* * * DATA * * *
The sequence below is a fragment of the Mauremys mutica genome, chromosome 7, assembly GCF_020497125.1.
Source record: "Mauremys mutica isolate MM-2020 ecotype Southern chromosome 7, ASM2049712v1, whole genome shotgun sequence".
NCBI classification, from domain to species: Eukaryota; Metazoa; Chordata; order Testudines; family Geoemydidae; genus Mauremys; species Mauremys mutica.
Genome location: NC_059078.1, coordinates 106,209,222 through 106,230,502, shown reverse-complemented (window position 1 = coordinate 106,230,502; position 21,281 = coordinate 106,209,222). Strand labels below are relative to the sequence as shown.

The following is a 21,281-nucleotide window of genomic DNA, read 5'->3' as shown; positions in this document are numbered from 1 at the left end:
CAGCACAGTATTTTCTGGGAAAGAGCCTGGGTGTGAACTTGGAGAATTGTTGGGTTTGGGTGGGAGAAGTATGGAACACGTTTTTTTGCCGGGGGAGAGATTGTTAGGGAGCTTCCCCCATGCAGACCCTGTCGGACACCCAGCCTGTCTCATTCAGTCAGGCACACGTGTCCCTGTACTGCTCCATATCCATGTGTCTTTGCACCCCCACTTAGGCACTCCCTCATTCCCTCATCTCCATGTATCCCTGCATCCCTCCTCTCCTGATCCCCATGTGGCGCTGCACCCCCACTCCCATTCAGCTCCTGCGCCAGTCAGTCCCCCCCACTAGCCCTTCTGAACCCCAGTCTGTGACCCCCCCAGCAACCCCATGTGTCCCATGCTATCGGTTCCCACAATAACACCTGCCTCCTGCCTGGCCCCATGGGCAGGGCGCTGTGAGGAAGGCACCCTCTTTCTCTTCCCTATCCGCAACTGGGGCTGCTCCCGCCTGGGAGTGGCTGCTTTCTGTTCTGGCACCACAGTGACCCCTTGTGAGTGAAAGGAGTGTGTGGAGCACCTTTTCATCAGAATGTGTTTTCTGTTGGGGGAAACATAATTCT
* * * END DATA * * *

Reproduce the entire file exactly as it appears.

The sequence below is a fragment of the Mauremys mutica genome, chromosome 7, assembly GCF_020497125.1.
Source record: "Mauremys mutica isolate MM-2020 ecotype Southern chromosome 7, ASM2049712v1, whole genome shotgun sequence".
NCBI classification, from domain to species: Eukaryota; Metazoa; Chordata; order Testudines; family Geoemydidae; genus Mauremys; species Mauremys mutica.
Genome location: NC_059078.1, coordinates 106,209,222 through 106,230,502, shown reverse-complemented (window position 1 = coordinate 106,230,502; position 21,281 = coordinate 106,209,222). Strand labels below are relative to the sequence as shown.

The following is a 21,281-nucleotide window of genomic DNA, read 5'->3' as shown; positions in this document are numbered from 1 at the left end:
CAGCACAGTATTTTCTGGGAAAGAGCCTGGGTGTGAACTTGGAGAATTGTTGGGTTTGGGTGGGAGAAGTATGGAACACGTTTTTTTGCCGGGGGAGAGATTGTTAGGGAGCTTCCCCCATGCAGACCCTGTCGGACACCCAGCCTGTCTCATTCAGTCAGGCACACGTGTCCCTGTACTGCTCCATATCCATGTGTCTTTGCACCCCCACTTAGGCACTCCCTCATTCCCTCATCTCCATGTATCCCTGCATCCCTCCTCTCCTGATCCCCATGTGGCGCTGCACCCCCACTCCCATTCAGCTCCTGCGCCAGTCAGTCCCCCCCACTAGCCCTTCTGAACCCCAGTCTGTGACCCCCCCAGCAACCCCATGTGTCCCATGCTATCGGTTCCCACAATAACACCTGCCTCCTGCCTGGCCCCATGGGCAGGGCGCTGTGAGGAAGGCACCCTCTTTCTCTTCCCTATCCGCAACTGGGGCTGCTCCCGCCTGGGAGTGGCTGCTTTCTGTTCTGGCACCACAGTGACCCCTTGTGAGTGAAAGGAGTGTGTGGAGCACCTTTTCATCAGAATGTGTTTTCTGTTGGGGGAAACATAATTCT